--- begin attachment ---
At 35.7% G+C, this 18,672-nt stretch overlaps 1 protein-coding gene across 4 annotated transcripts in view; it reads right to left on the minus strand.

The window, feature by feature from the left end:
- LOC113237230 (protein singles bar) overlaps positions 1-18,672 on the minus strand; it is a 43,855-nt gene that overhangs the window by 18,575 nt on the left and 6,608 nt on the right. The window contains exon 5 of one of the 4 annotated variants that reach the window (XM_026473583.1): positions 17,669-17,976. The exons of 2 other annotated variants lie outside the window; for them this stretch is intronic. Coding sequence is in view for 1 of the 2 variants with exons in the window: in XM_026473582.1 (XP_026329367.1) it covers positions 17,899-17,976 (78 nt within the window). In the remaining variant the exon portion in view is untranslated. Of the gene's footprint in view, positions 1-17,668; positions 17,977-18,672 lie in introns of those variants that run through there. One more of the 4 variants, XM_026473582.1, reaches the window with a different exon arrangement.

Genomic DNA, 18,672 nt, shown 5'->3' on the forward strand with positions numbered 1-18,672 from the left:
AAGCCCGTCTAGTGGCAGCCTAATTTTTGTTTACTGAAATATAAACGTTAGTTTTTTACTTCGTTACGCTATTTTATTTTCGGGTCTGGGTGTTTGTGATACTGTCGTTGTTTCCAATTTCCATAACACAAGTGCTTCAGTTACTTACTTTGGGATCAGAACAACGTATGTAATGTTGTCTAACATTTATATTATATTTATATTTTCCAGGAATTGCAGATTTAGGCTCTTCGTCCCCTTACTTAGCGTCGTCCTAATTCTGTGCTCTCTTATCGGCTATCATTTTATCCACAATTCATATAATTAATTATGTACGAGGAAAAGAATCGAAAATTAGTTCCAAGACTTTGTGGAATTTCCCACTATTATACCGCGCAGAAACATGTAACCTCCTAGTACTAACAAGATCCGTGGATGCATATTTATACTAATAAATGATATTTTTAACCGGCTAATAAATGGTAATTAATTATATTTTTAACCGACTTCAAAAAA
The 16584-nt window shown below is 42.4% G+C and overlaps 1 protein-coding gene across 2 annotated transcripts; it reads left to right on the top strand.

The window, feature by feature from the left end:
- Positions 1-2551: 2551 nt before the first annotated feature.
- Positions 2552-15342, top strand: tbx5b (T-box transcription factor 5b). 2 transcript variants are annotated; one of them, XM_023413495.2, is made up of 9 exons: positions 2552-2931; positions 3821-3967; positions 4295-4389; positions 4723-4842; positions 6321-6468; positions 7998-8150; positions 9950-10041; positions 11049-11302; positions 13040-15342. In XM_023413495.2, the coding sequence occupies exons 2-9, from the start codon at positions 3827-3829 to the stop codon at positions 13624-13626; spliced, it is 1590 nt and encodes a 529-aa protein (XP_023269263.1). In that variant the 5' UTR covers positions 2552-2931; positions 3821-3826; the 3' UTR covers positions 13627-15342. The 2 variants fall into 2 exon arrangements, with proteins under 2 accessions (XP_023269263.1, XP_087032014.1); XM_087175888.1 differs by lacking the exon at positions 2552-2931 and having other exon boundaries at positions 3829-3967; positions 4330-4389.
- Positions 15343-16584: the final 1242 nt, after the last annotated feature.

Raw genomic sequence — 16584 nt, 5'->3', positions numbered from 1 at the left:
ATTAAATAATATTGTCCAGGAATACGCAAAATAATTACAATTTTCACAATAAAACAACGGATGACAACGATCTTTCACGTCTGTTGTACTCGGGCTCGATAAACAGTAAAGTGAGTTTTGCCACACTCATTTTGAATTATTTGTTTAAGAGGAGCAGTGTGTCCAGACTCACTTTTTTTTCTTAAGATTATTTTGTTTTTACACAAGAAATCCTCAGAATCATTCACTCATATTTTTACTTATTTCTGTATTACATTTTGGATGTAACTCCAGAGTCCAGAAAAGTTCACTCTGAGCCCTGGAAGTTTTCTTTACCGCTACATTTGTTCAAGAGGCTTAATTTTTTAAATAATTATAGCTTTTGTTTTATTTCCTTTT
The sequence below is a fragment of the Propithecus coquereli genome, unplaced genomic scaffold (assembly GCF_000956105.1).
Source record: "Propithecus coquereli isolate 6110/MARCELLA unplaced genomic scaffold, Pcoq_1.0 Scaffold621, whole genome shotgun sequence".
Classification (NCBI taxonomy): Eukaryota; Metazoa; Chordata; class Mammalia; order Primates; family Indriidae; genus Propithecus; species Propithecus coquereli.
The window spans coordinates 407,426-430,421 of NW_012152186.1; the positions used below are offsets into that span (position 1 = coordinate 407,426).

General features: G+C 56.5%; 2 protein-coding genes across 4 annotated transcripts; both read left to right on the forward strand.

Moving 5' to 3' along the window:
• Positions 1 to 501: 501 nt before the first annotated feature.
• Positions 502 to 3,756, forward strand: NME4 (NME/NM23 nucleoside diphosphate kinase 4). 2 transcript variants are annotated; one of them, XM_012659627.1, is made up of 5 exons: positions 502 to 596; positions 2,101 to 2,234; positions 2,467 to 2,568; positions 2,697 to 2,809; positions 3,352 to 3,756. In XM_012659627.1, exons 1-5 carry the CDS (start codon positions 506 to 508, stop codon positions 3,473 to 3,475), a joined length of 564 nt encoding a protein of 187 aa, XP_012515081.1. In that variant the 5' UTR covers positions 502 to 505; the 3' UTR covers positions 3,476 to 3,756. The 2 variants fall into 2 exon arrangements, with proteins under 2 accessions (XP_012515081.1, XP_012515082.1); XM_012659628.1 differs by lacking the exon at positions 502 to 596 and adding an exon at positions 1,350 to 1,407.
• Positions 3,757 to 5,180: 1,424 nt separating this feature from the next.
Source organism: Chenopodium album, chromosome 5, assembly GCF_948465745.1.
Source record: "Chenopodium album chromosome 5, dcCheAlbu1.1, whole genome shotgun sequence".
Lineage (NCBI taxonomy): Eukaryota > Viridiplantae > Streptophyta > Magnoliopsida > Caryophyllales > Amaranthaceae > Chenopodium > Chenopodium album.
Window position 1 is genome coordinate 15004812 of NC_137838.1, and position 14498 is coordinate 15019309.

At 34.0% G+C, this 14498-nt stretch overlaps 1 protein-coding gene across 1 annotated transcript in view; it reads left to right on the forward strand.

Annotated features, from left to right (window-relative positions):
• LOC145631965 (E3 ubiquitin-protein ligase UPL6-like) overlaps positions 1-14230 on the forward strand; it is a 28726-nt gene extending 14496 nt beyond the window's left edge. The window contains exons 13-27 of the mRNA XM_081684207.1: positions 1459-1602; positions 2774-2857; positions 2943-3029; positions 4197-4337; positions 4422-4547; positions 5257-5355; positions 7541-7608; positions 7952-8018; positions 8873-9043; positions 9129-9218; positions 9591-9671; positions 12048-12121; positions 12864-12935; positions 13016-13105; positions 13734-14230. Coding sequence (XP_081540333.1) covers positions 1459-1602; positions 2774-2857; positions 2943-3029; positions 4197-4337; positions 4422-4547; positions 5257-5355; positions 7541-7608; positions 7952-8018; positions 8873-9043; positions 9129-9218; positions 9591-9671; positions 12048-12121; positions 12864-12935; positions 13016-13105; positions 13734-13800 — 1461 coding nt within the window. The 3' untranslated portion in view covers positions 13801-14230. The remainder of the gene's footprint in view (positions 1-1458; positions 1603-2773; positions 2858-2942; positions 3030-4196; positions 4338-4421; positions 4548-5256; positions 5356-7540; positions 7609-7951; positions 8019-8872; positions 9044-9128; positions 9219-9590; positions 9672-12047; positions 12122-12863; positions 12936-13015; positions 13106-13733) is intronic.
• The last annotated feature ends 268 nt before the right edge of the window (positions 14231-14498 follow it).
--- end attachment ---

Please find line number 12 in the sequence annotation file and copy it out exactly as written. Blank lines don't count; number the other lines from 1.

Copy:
ATTAAATAATATTGTCCAGGAATACGCAAAATAATTACAATTTTCACAATAAAACAACGGATGACAACGATCTTTCACGTCTGTTGTACTCGGGCTCGATAAACAGTAAAGTGAGTTTTGCCACACTCATTTTGAATTATTTGTTTAAGAGGAGCAGTGTGTCCAGACTCACTTTTTTTTCTTAAGATTATTTTGTTTTTACACAAGAAATCCTCAGAATCATTCACTCATATTTTTACTTATTTCTGTATTACATTTTGGATGTAACTCCAGAGTCCAGAAAAGTTCACTCTGAGCCCTGGAAGTTTTCTTTACCGCTACATTTGTTCAAGAGGCTTAATTTTTTAAATAATTATAGCTTTTGTTTTATTTCCTTTT